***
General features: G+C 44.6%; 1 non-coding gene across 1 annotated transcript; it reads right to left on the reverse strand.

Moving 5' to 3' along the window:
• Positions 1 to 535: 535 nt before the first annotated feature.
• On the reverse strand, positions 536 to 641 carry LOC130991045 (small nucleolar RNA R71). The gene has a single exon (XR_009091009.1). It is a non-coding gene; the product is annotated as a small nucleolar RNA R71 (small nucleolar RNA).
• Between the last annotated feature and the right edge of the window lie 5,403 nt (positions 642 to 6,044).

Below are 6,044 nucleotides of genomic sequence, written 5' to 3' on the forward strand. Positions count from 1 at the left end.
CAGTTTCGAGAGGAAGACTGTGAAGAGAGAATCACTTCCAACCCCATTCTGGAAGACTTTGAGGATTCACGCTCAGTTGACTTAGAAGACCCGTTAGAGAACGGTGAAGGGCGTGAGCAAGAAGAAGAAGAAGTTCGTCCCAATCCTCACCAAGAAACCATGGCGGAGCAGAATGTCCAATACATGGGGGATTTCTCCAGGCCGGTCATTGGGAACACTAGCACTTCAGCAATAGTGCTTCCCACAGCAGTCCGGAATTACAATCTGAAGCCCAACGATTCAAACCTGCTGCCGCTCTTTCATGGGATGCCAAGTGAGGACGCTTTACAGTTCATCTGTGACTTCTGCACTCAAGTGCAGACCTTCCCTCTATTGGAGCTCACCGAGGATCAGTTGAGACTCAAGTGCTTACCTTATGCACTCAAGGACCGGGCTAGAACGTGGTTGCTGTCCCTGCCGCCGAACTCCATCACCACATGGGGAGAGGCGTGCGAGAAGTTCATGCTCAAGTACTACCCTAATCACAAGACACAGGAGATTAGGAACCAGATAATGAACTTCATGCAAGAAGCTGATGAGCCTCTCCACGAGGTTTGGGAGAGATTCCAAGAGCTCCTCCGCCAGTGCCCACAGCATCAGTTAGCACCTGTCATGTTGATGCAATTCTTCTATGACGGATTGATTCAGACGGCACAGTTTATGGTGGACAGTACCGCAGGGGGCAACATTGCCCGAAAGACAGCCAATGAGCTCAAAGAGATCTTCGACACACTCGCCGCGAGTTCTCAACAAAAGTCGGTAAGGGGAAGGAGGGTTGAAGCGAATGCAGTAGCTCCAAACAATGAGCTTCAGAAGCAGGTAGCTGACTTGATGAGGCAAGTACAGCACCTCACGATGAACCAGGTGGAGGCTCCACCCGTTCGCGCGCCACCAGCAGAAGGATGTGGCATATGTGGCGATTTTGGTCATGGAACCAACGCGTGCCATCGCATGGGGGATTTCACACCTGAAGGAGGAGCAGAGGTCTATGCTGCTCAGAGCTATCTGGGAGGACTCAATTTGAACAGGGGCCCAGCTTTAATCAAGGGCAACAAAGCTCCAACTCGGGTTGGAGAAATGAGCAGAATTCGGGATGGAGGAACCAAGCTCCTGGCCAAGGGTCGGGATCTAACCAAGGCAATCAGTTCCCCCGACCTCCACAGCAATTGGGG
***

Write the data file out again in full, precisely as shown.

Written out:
General features: G+C 44.6%; 1 non-coding gene across 1 annotated transcript; it reads right to left on the reverse strand.

Moving 5' to 3' along the window:
• Positions 1 to 535: 535 nt before the first annotated feature.
• On the reverse strand, positions 536 to 641 carry LOC130991045 (small nucleolar RNA R71). The gene has a single exon (XR_009091009.1). It is a non-coding gene; the product is annotated as a small nucleolar RNA R71 (small nucleolar RNA).
• Between the last annotated feature and the right edge of the window lie 5,403 nt (positions 642 to 6,044).

Below are 6,044 nucleotides of genomic sequence, written 5' to 3' on the forward strand. Positions count from 1 at the left end.
CAGTTTCGAGAGGAAGACTGTGAAGAGAGAATCACTTCCAACCCCATTCTGGAAGACTTTGAGGATTCACGCTCAGTTGACTTAGAAGACCCGTTAGAGAACGGTGAAGGGCGTGAGCAAGAAGAAGAAGAAGTTCGTCCCAATCCTCACCAAGAAACCATGGCGGAGCAGAATGTCCAATACATGGGGGATTTCTCCAGGCCGGTCATTGGGAACACTAGCACTTCAGCAATAGTGCTTCCCACAGCAGTCCGGAATTACAATCTGAAGCCCAACGATTCAAACCTGCTGCCGCTCTTTCATGGGATGCCAAGTGAGGACGCTTTACAGTTCATCTGTGACTTCTGCACTCAAGTGCAGACCTTCCCTCTATTGGAGCTCACCGAGGATCAGTTGAGACTCAAGTGCTTACCTTATGCACTCAAGGACCGGGCTAGAACGTGGTTGCTGTCCCTGCCGCCGAACTCCATCACCACATGGGGAGAGGCGTGCGAGAAGTTCATGCTCAAGTACTACCCTAATCACAAGACACAGGAGATTAGGAACCAGATAATGAACTTCATGCAAGAAGCTGATGAGCCTCTCCACGAGGTTTGGGAGAGATTCCAAGAGCTCCTCCGCCAGTGCCCACAGCATCAGTTAGCACCTGTCATGTTGATGCAATTCTTCTATGACGGATTGATTCAGACGGCACAGTTTATGGTGGACAGTACCGCAGGGGGCAACATTGCCCGAAAGACAGCCAATGAGCTCAAAGAGATCTTCGACACACTCGCCGCGAGTTCTCAACAAAAGTCGGTAAGGGGAAGGAGGGTTGAAGCGAATGCAGTAGCTCCAAACAATGAGCTTCAGAAGCAGGTAGCTGACTTGATGAGGCAAGTACAGCACCTCACGATGAACCAGGTGGAGGCTCCACCCGTTCGCGCGCCACCAGCAGAAGGATGTGGCATATGTGGCGATTTTGGTCATGGAACCAACGCGTGCCATCGCATGGGGGATTTCACACCTGAAGGAGGAGCAGAGGTCTATGCTGCTCAGAGCTATCTGGGAGGACTCAATTTGAACAGGGGCCCAGCTTTAATCAAGGGCAACAAAGCTCCAACTCGGGTTGGAGAAATGAGCAGAATTCGGGATGGAGGAACCAAGCTCCTGGCCAAGGGTCGGGATCTAACCAAGGCAATCAGTTCCCCCGACCTCCACAGCAATTGGGG